13.02.2013 ►Nakoda ►Parshvanath Temple (1)

Published: 08.05.2013
Updated: 02.07.2015


Nakoda Parshvanath Temple: Entrance area

Straight we followed the white marked path and directly arrived at the entrance area of Nakoda Parshvanatha Temple. First the slightly higher than life-sized and beautifully ornamented sculptures of two elephants catched the eye. Their upwards directed trunks are forming a gateway. They are hiding the vision inside the temple. Two elephant boys dressed in turquoise garments and holding bamboo sticks in their hands are sitting behind the elephants’ ears. In the upper store ornamental garlands in form of white, orange and red flowers are attached.


Entrance hall inside Nakoda Parshvanath Temple


Detailed view of balustrade, Torana, columns

We entered the temple and were in an anteroom in the form of an open octagonal hall, bordered with ornamental columns connected through Toranas. The anteroom was divided by a balustrade from the deeper placed area. Even the balustrade was decorated with flower garlands. Here was the destination of all the people dressed in their new ceremonial garments. In the anteroom already many were sitting on the floor absorbed in devotion. Downstairs were two open octagonal Mandapas forming a circle. Here also many people were sitting on the floor following an event in front of them. It was not good enough to recognize from the entrance area because it was dark there. We were interested to see what was going on and approached, but before we looked back again for photos.


View back to the open entrance hall


Detailed view of the ceiling

When I turned, a uniformed security guard made signs of disapproval to me, which meant that taking photos was not permitted and I should leave this part of the temple. Just when I was about to tell him that I had come all the way from Germany to report on our visit to the Nakoda temple with photos in HN4U, two visitors came to me and told me smilingly that somebody was on the way to handle this. Actually a young man appeared shortly thereafter and signalled to follow him. He brought me to an obviously administrative building on the right of the temple. One gentleman approached me and asked me very kindly from where I came.


Ganpatchand Patwari, treasurer of Shri Jain Shvetamber Nakoda Parshvanath Tirth

I explained to him that my husband and I had come all the way from Germany to visit the temple and to report on this visit in our online magazine on Jainism and show the photos there as well. For this reason I asked for the permission to take photos. Ah yes, and both us are Jains and have made a side trip from Tapra where we had gone for Darshan of HH Acharya Mahashraman. All this Ganpatchand Patwari noticed with a big smile. I was happy to be able to communicate with him. With the guardian this had not been possible. Finally he asked me to write down my passport details in a big guestbook, which he took out of his desk. My question how it will go on now was answered with the confirmation that we are permitted to take photos. Relieved I went back to the temple and told the guardian by gesture that the permission to take photos had been granted..

But this was not accepted. He showed the size of a sheet of paper and made some writing gesture. Oha, I understood that written permission was necessary. So back to Ganpatchand Patwari. But a written permission was surpassing his competences, and his boss the manager was not present for the moment. So we agreed that I came back in about half an hour when the manager certainly was available. As everything was managed for the moment we decided to use the opportunity for a visit to the upper floor of the temple.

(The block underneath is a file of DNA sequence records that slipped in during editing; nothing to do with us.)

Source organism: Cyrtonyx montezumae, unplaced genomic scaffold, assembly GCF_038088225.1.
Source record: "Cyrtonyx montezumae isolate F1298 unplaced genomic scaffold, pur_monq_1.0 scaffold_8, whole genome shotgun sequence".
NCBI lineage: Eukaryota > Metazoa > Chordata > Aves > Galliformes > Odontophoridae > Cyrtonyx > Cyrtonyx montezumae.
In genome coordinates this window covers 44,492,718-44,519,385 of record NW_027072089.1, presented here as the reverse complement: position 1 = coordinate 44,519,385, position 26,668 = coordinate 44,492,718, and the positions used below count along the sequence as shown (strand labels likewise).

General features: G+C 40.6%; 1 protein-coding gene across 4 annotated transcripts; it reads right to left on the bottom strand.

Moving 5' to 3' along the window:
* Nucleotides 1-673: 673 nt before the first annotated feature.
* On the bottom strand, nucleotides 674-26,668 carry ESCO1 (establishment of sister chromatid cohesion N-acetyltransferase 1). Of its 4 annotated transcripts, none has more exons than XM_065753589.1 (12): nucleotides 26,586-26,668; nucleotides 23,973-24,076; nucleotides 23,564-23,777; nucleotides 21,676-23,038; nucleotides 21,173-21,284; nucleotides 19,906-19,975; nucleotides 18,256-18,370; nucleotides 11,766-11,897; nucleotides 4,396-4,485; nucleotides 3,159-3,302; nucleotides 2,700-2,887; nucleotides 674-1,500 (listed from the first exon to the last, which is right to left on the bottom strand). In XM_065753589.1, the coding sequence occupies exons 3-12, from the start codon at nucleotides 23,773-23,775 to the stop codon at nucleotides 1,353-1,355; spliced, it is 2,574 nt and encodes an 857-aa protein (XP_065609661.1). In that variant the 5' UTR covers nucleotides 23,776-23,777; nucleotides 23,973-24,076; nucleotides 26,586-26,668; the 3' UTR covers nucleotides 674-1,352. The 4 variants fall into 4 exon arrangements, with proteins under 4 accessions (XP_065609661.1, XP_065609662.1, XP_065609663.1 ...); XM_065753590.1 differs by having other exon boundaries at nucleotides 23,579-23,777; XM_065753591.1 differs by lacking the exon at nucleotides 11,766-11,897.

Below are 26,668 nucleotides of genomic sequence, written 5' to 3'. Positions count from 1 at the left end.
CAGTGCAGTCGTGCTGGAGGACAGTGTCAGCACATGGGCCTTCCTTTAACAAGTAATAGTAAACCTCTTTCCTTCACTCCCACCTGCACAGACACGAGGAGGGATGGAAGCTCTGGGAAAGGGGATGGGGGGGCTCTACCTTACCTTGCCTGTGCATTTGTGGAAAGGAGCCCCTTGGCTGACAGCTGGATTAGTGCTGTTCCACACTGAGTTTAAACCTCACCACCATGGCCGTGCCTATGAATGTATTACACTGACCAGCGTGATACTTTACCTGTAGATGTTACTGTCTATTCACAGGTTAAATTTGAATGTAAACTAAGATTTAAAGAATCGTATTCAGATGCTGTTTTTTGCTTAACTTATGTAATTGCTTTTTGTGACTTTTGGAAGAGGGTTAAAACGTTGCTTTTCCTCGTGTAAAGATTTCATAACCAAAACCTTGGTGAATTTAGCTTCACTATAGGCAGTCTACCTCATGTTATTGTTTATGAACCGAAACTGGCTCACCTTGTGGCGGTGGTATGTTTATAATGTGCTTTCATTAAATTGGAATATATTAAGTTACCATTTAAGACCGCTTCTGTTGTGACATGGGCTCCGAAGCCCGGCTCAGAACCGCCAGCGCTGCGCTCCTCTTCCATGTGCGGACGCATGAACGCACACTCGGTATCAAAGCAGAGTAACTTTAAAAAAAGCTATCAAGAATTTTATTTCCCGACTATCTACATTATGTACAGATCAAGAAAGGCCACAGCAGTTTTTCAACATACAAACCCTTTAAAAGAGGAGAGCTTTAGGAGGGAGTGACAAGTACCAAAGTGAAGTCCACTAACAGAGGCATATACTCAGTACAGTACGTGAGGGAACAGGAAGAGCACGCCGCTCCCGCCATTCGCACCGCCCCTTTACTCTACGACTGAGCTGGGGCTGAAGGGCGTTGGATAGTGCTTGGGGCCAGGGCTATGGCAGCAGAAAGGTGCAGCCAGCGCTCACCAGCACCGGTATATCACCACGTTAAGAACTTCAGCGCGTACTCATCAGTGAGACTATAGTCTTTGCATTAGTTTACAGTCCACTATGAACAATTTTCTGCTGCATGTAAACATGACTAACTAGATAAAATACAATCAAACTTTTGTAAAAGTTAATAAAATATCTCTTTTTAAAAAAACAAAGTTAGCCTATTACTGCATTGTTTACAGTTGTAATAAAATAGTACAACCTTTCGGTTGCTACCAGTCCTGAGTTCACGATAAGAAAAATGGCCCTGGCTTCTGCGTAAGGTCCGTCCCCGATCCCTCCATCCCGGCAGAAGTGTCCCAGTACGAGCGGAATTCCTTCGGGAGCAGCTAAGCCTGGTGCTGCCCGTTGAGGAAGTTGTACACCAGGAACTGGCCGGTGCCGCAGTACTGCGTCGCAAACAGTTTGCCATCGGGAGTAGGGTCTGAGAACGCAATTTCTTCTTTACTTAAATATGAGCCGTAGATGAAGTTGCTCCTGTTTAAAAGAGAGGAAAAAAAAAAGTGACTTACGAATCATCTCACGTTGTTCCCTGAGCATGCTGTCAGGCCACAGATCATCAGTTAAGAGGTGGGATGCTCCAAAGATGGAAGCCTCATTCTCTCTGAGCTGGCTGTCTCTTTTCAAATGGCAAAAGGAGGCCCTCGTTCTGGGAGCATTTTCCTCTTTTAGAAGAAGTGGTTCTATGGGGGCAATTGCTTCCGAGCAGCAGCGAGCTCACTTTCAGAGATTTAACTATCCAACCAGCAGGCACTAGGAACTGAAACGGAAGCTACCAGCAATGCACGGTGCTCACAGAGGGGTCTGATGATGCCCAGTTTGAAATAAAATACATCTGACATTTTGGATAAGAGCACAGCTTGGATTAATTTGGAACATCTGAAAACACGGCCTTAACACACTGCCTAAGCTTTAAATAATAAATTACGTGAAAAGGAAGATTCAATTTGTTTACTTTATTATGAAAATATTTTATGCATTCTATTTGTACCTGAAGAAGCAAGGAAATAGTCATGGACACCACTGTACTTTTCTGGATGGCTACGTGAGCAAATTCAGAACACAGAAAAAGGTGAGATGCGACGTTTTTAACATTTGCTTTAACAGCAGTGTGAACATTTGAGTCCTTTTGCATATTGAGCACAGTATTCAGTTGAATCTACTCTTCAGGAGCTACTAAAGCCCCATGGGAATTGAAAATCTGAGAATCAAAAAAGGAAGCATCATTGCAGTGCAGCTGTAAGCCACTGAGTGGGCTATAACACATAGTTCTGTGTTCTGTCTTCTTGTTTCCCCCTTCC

Staircase to the upper floor of the temple


Detailed view of the Torana on the upper edge of the staircase with view on the Shikhara of the temple on the upper floor


Artful stonemasonry at the outer facade of the temple on the upper floor


View from the upper floor on the roof typical for Jain temples of the Parshvanath temple and the environmental hills


View on the open Mandapa of the upper floor and the Garbhagriha (r)


Details of the artful ceiling of the Mandapa


21st Tirthankara Naminatha, decorated with fresh roses and anointed with sandlewood paste


13th Tirthankara Vimalanatha, decorated with fresh roses and anointed with sandlewood paste


Adorned and artfully carved entrance of a Garbhagriha, in which followers are celebrating a religious ritual


A follower is anointing the sculptures with sandlewood paste


17th Tirthankara Kunthunatha, in standing meditation posture (Kayotsarga), in the Garbhagriha (r) followers are celebrating a religious ritual

Here we wondered if the time for meeting the manager had come. We hurried to his office shown to us before, and actually met him there.


Manager J. R. Singhvi

Manager J. R. Singhvi already had written the permission and handed it over to us immediately. We hurried back to the temple, not without having promised to come back again at the end of our visit.


The guardian took our written permission and let us in...

Photos by HN4U
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  1. Acharya
  2. Acharya Mahashraman
  3. Darshan
  4. Garbhagriha
  5. HN4U
  6. Jain Temple
  7. Jain Temples
  8. Jainism
  9. Kayotsarga
  10. Kunthunatha
  11. Mahashraman
  12. Mandapa
  13. Mandapas
  14. Meditation
  15. Nakoda
  16. Nakoda Parshvanath Temple
  17. Naminatha
  18. Parshvanath
  19. Parshvanatha
  20. Shikhara
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  22. Tirth
  23. Tirthankara
  24. Torana
  25. Toranas
  26. Vimalanatha
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